1990s Dublin: bleak, bare, cold, mean – and caught on camera
Danish photographer Krass Clement took the pictures in 1991 but he insists not much has changed
A photograph from the exhibition The Light Gleams an Instant
Lightly built, with a relaxed manner and a watchful, gentle demeanour, Danish photographer Krass Clement was in Ireland recently for the opening of an exhibition of his work at the Gallery of Photography featuring two bodies of work, both made in a short period of time in 1991. One depicts a slice of life in the village of Drum, Co Monaghan, and the other Dublin city.
His book Drum was published in 1996, and is a photobook classic. All the images in it were, famously, shot in the course of one evening. His Dublin photographs, never before seen, are gathered in a new book titled simply Dublin.
Born in Copenhagen in 1946, Clement spent much of his childhood in Paris. His father was a painter and his mother a pianist. During his teens he began to take photographs in earnest, picking up some freelance assignments.
Having studied cinematography at Denmark’s National Film School, he decided that film direction was not for him and turned again to photography. Since the late 1970s he has exhibited his work regularly, and produced a succession of highly regarded publications.
He is in the mould of the old-school street photographer: a flâneur with a camera, plus a dash of Scandinavian melancholy.
Early in 1991 he was invited to undertake a one-month artist’s residency at the Tyrone Guthrie Centre in Annaghmakerrig, Co Monaghan. He had never been to Ireland. “For some time I had been attracted by the idea of visiting Dublin. Then suddenly I was offered this residency.”
Why Dublin? He saw it as different but comparable to the situation of several Scandinavian cities, including his own, Copenhagen, as being out on the edge of Europe, relatively isolated. And Dublin’s association with James Joyce gave it a literary appeal that attracted him.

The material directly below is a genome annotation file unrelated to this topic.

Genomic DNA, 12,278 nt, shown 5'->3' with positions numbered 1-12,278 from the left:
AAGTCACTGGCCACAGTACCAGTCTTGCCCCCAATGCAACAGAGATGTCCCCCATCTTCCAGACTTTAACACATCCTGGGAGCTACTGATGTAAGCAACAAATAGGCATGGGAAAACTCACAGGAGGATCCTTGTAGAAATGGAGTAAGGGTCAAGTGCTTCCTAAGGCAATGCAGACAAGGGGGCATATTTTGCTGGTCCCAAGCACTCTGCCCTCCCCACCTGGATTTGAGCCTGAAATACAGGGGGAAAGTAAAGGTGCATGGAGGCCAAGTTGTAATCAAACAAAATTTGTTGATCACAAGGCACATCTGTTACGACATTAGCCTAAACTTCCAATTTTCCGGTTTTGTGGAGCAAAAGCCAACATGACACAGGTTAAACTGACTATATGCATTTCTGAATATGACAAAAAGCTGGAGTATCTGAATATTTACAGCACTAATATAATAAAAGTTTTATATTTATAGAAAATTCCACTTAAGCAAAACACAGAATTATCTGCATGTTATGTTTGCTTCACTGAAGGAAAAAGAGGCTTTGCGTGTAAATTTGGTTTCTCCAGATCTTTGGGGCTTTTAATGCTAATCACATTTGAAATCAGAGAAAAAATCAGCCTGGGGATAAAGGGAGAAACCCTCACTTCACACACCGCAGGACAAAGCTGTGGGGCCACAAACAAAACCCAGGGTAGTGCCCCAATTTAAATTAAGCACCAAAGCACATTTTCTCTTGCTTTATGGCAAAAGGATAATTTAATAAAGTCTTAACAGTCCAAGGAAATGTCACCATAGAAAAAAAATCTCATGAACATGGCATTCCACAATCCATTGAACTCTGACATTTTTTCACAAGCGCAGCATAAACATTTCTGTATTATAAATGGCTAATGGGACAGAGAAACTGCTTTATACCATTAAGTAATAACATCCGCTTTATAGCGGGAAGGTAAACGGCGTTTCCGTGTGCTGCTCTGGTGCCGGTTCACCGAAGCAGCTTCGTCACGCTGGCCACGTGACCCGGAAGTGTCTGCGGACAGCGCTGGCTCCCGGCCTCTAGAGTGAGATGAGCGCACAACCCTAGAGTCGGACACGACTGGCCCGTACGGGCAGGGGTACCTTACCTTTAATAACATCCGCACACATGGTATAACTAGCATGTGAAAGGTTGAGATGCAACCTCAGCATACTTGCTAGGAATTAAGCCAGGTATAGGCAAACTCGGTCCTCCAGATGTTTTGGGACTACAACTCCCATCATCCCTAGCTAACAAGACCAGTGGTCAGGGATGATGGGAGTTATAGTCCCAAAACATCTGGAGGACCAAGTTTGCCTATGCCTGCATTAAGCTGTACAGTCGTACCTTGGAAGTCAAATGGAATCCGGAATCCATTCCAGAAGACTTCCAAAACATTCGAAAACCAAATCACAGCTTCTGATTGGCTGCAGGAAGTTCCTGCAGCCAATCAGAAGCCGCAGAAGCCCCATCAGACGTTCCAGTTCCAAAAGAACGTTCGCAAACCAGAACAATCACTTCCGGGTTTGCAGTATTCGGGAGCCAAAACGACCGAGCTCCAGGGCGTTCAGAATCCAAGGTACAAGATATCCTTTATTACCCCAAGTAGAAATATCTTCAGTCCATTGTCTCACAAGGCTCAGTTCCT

Arriving in winter, he stayed overnight in the city. “It was dark. I was staying in a small hotel – I think it was called the North Star. ”
He took his camera, the classic street photographer’s Leica with a fixed lens, and wandered the streets. The fabric of the place was hard, not particularly hospitable. “I was a bit scared, but also drawn to the atmosphere.”
His first photographs were taken by night, with few people around and a slight chilly mist in the air. He was to drive to Annaghmakerrig the next morning and before he left he wandered around for a while and took more photographs.
“I was greeted as an artist at Annaghmakerrig, which was very nice. But I had this feeling: what am I going to do here.” There was no onus on him to do anything: he was in an artists’ retreat, but he did explore and take photographs in the locality and, on several occasions, he drove down to Dublin for the day and wandered through the streets with his camera – always on the north side, he notes.
It was still a pre-digital time. He shot on 35mm film. “You had no idea what you had until you developed the film and printed up contact sheets,” he said. And he did not develop his Irish work until he was back in Denmark.
Some of his fellow residents at Annaghmakerrig had mentioned to him that he should go to Drum, which they described in unflattering terms and, just before he left, he drove there one evening. “I was struck by the strange beauty of the place. And of the people.”
After looking around he went into the local pub. He ordered a drink and talked to the publican. Local men sat around in small groups. It was, he recalls, like a stage set. “Like Beckett. And then the door opened and the main character comes in.”